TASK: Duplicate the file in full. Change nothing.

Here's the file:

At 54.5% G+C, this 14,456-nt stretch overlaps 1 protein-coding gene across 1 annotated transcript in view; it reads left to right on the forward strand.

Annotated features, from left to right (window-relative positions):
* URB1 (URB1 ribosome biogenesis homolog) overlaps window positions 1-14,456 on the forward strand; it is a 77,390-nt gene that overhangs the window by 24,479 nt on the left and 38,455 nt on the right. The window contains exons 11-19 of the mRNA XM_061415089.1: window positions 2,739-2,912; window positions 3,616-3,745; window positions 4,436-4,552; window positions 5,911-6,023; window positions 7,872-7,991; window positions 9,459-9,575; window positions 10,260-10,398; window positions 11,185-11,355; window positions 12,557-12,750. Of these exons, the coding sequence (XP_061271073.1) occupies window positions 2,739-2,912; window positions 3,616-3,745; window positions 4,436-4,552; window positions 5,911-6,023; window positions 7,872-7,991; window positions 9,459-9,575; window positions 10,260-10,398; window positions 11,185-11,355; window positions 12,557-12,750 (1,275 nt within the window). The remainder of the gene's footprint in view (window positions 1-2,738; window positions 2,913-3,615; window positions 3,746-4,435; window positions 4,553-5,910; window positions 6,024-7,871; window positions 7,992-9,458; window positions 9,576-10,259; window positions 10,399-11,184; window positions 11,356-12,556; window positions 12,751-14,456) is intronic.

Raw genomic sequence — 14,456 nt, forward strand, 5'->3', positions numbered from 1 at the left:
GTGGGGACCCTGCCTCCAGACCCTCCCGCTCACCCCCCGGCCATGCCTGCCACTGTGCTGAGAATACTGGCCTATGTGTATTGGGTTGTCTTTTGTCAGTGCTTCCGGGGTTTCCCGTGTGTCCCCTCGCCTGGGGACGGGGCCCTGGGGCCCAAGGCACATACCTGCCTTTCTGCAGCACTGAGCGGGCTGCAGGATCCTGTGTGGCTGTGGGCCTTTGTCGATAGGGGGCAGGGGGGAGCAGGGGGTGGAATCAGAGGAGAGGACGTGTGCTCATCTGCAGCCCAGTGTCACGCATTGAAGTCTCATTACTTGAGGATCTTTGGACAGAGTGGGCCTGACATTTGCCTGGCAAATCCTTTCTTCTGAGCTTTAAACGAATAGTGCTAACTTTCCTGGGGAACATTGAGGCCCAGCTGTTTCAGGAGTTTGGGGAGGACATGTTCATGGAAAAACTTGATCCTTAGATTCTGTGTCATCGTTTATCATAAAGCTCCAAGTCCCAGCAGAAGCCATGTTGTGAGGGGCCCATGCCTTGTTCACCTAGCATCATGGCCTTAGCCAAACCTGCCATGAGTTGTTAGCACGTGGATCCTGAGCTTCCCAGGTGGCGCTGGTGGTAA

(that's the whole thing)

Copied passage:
At 54.5% G+C, this 14,456-nt stretch overlaps 1 protein-coding gene across 1 annotated transcript in view; it reads left to right on the forward strand.

Annotated features, from left to right (window-relative positions):
* URB1 (URB1 ribosome biogenesis homolog) overlaps window positions 1-14,456 on the forward strand; it is a 77,390-nt gene that overhangs the window by 24,479 nt on the left and 38,455 nt on the right. The window contains exons 11-19 of the mRNA XM_061415089.1: window positions 2,739-2,912; window positions 3,616-3,745; window positions 4,436-4,552; window positions 5,911-6,023; window positions 7,872-7,991; window positions 9,459-9,575; window positions 10,260-10,398; window positions 11,185-11,355; window positions 12,557-12,750. Of these exons, the coding sequence (XP_061271073.1) occupies window positions 2,739-2,912; window positions 3,616-3,745; window positions 4,436-4,552; window positions 5,911-6,023; window positions 7,872-7,991; window positions 9,459-9,575; window positions 10,260-10,398; window positions 11,185-11,355; window positions 12,557-12,750 (1,275 nt within the window). The remainder of the gene's footprint in view (window positions 1-2,738; window positions 2,913-3,615; window positions 3,746-4,435; window positions 4,553-5,910; window positions 6,024-7,871; window positions 7,992-9,458; window positions 9,576-10,259; window positions 10,399-11,184; window positions 11,356-12,556; window positions 12,751-14,456) is intronic.

Raw genomic sequence — 14,456 nt, forward strand, 5'->3', positions numbered from 1 at the left:
GTGGGGACCCTGCCTCCAGACCCTCCCGCTCACCCCCCGGCCATGCCTGCCACTGTGCTGAGAATACTGGCCTATGTGTATTGGGTTGTCTTTTGTCAGTGCTTCCGGGGTTTCCCGTGTGTCCCCTCGCCTGGGGACGGGGCCCTGGGGCCCAAGGCACATACCTGCCTTTCTGCAGCACTGAGCGGGCTGCAGGATCCTGTGTGGCTGTGGGCCTTTGTCGATAGGGGGCAGGGGGGAGCAGGGGGTGGAATCAGAGGAGAGGACGTGTGCTCATCTGCAGCCCAGTGTCACGCATTGAAGTCTCATTACTTGAGGATCTTTGGACAGAGTGGGCCTGACATTTGCCTGGCAAATCCTTTCTTCTGAGCTTTAAACGAATAGTGCTAACTTTCCTGGGGAACATTGAGGCCCAGCTGTTTCAGGAGTTTGGGGAGGACATGTTCATGGAAAAACTTGATCCTTAGATTCTGTGTCATCGTTTATCATAAAGCTCCAAGTCCCAGCAGAAGCCATGTTGTGAGGGGCCCATGCCTTGTTCACCTAGCATCATGGCCTTAGCCAAACCTGCCATGAGTTGTTAGCACGTGGATCCTGAGCTTCCCAGGTGGCGCTGGTGGTAA